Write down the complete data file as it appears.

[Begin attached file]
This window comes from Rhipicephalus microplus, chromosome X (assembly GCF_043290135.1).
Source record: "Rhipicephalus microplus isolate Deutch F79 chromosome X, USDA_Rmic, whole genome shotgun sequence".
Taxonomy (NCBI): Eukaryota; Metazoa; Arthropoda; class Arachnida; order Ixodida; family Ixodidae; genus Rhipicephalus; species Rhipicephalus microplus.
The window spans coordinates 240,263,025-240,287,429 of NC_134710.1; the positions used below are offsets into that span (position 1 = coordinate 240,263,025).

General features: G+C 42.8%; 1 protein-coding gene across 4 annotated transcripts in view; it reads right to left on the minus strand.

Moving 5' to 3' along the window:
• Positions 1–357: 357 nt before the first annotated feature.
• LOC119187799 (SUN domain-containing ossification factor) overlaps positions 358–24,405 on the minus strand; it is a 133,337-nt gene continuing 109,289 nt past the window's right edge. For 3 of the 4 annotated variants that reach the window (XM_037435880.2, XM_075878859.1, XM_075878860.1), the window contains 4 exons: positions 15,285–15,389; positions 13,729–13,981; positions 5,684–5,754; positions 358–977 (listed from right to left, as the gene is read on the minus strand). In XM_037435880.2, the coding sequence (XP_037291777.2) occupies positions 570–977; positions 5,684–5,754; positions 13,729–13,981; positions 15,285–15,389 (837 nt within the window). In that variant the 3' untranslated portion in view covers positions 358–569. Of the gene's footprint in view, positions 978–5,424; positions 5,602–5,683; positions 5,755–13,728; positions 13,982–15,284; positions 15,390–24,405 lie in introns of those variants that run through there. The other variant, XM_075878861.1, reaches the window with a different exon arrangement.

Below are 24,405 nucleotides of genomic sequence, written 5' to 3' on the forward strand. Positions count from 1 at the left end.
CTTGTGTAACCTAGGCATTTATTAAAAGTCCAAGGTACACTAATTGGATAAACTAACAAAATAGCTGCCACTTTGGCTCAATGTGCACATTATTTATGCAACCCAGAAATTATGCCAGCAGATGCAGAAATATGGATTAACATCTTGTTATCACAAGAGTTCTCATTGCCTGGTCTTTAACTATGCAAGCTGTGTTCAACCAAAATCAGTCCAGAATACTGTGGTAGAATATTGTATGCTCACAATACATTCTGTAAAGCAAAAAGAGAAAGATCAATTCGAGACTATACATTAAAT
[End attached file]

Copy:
This window comes from Rhipicephalus microplus, chromosome X (assembly GCF_043290135.1).
Source record: "Rhipicephalus microplus isolate Deutch F79 chromosome X, USDA_Rmic, whole genome shotgun sequence".
Taxonomy (NCBI): Eukaryota; Metazoa; Arthropoda; class Arachnida; order Ixodida; family Ixodidae; genus Rhipicephalus; species Rhipicephalus microplus.
The window spans coordinates 240,263,025-240,287,429 of NC_134710.1; the positions used below are offsets into that span (position 1 = coordinate 240,263,025).

General features: G+C 42.8%; 1 protein-coding gene across 4 annotated transcripts in view; it reads right to left on the minus strand.

Moving 5' to 3' along the window:
• Positions 1–357: 357 nt before the first annotated feature.
• LOC119187799 (SUN domain-containing ossification factor) overlaps positions 358–24,405 on the minus strand; it is a 133,337-nt gene continuing 109,289 nt past the window's right edge. For 3 of the 4 annotated variants that reach the window (XM_037435880.2, XM_075878859.1, XM_075878860.1), the window contains 4 exons: positions 15,285–15,389; positions 13,729–13,981; positions 5,684–5,754; positions 358–977 (listed from right to left, as the gene is read on the minus strand). In XM_037435880.2, the coding sequence (XP_037291777.2) occupies positions 570–977; positions 5,684–5,754; positions 13,729–13,981; positions 15,285–15,389 (837 nt within the window). In that variant the 3' untranslated portion in view covers positions 358–569. Of the gene's footprint in view, positions 978–5,424; positions 5,602–5,683; positions 5,755–13,728; positions 13,982–15,284; positions 15,390–24,405 lie in introns of those variants that run through there. The other variant, XM_075878861.1, reaches the window with a different exon arrangement.

Below are 24,405 nucleotides of genomic sequence, written 5' to 3' on the forward strand. Positions count from 1 at the left end.
CTTGTGTAACCTAGGCATTTATTAAAAGTCCAAGGTACACTAATTGGATAAACTAACAAAATAGCTGCCACTTTGGCTCAATGTGCACATTATTTATGCAACCCAGAAATTATGCCAGCAGATGCAGAAATATGGATTAACATCTTGTTATCACAAGAGTTCTCATTGCCTGGTCTTTAACTATGCAAGCTGTGTTCAACCAAAATCAGTCCAGAATACTGTGGTAGAATATTGTATGCTCACAATACATTCTGTAAAGCAAAAAGAGAAAGATCAATTCGAGACTATACATTAAAT